Wednesday, 4 July 2007

COTs Composite Equity Indicator: Neutral

Hope you're enjoying this slow market week and got some time off. I said I'd be back early this week with some thoughts on the latest Commitments of Traders readings. Sorry I didn't get to it as soon as planned.

Friday's COTs report - based on the previous Tuesday's data - has really moved into strange territory for the equity indexes - a true jumble of bullish and bearish signals. The "dumb money" small traders have struck a historically extreme net long position in S&P 500 futures and options. This gave me a new bearish signal on Friday.

Of the six equity markets in the report, three are now bearish - the S&P 500, Nikkei and S&P 400 Midcap. Meanwhile, the other three - the Dow Jones industrial average, NASDAQ-100 and Russell 2000 - are not only not bearish, they gave renewed bullish signals in the last report.

What can it all possibly mean? To make matters more complicated, my two most robust equity setups in terms of their market-beating profitability confidence levels - the Russell 2000 and the S&P 500 - don't agree with each other.

I think one reason for the discrepancies is probably genuine market uncertainty. So in order to give me a better idea, I created a composite indicator based on the five U.S. equity indexes in the COTs report. It's an average of the standard deviation values of these setups - in other words, how bullish or bearish they all are as a whole. Click here to see the table and chart of this composite indicator going back to 1995:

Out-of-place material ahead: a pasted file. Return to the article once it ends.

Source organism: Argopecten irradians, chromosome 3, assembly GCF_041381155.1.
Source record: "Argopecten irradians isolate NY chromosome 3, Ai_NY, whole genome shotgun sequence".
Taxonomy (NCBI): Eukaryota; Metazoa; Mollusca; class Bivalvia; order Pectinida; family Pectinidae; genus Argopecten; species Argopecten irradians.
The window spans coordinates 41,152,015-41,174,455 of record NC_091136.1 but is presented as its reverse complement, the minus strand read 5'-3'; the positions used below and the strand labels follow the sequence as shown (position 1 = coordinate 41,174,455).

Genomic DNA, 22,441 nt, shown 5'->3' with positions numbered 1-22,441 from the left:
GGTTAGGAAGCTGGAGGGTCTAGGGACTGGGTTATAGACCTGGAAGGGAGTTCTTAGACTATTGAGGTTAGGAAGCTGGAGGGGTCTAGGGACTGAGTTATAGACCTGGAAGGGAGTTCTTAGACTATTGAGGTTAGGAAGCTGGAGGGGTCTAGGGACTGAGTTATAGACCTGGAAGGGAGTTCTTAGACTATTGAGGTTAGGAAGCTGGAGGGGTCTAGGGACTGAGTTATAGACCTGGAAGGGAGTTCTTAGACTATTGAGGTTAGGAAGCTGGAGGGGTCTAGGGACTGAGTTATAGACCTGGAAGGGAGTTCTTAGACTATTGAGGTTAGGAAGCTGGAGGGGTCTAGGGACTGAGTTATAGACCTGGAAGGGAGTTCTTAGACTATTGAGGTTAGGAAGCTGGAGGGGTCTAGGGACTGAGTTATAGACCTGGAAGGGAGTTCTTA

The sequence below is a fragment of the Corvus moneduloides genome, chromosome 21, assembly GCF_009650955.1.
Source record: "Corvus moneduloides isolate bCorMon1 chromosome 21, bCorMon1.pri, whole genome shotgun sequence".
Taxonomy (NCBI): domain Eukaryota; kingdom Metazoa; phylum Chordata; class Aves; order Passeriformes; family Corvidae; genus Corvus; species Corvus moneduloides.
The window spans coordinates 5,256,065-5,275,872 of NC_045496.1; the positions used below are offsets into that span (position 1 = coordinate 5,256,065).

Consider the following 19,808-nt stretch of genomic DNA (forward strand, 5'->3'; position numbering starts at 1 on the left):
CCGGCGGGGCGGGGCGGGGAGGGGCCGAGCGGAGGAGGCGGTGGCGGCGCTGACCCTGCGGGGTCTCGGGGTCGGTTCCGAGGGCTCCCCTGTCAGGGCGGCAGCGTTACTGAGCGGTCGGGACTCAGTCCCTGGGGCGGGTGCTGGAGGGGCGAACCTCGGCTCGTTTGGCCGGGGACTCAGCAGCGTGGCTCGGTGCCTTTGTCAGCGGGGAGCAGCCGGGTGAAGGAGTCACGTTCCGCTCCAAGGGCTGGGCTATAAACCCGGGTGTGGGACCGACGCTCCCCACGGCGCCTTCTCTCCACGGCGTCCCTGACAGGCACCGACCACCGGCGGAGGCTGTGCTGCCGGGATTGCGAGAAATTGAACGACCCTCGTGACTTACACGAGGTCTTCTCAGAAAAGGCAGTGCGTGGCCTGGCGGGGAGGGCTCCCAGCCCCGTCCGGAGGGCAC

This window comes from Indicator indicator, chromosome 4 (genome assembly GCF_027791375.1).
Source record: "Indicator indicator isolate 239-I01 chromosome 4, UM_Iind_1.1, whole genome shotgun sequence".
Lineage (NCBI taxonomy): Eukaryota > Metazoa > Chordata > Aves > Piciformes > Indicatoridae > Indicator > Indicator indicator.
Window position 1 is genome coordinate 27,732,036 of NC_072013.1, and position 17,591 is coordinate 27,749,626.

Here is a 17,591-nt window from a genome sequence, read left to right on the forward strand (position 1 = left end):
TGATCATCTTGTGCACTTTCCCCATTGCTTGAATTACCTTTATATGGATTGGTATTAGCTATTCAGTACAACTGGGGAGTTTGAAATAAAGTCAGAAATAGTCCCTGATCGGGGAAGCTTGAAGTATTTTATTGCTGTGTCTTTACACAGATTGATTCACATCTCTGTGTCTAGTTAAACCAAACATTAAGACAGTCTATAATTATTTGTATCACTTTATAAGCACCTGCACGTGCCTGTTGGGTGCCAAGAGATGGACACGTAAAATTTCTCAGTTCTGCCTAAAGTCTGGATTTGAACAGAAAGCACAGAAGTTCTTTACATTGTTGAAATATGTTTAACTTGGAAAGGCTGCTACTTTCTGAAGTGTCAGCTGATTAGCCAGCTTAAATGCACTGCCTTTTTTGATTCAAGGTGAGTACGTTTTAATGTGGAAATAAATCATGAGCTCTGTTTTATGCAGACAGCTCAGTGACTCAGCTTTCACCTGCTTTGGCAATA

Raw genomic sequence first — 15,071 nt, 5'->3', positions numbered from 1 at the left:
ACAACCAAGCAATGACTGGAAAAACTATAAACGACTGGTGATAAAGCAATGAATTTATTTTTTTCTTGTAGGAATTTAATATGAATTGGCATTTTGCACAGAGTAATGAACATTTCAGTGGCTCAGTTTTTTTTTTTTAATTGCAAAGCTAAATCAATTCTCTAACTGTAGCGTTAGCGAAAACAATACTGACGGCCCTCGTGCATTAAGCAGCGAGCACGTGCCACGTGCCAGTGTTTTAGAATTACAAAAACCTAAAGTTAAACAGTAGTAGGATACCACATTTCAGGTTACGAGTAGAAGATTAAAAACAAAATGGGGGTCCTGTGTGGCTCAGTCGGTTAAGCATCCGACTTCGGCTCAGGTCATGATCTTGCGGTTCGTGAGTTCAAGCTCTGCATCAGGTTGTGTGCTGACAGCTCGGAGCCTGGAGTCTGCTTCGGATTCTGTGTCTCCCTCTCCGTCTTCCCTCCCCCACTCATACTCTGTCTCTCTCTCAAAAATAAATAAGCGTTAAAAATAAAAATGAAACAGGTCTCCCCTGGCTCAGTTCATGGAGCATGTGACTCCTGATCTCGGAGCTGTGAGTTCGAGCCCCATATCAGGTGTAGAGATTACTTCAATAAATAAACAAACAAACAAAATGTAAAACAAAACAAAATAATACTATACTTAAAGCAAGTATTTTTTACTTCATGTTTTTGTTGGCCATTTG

A reading of 1 or more means all five indexes are on average at the historic extremes of bullishness that trigger bullish signals across the board. A reading of 1 or less means the same bearish extremes.

You'll notice the indicator is pretty much neutral at the moment, following a couple of seesaw swings in recent months. It'll be interesting to see how the indicator acts as we move toward the fall.

You'll also see we're maybe not in such strange territory after all. It looks from a casual glance that the five COTs signals don't often swing into the same extremes of bullishness or bearishness. (At least, not based on the signal lines at 1 and -1.)

When the setups did agree, however, they seem to have made righteous calls about historic market junctures. New signals happened three times - a buy in April 1997, a sell in April 1999 and a buy in Jan. 2003. I think this will be an interesting new dataset to fine tune and possibly base setups around. Similar indicators can be created around other sectors of COTs data like energy and the metals. I'll let you know what I find. Stay tuned.

Meanwhile, I invite you to surf over to to read my regular weekly COTs precious metals report.


Alex W said...

Dear Alex,

Thank you very much for the interesting and profitable system!

I just found your blog and read it entirely.

I am curious: did you notice whether your system detected any anomalies in the followed markets before any major corrections and crashes? I did not ask about tradeable signals but rather "anomalies" or "extremes".

Have you noticed anything of value?

Thank you in advance,

Alex Roslin said...

Hi Alex,

Thanks for your interest. Good question. I haven't studied it, but I've been meaning to look at the futures-only data more closely to see what can be found about the 1987 crash. I'll report back here if I find something interesting.

Take care,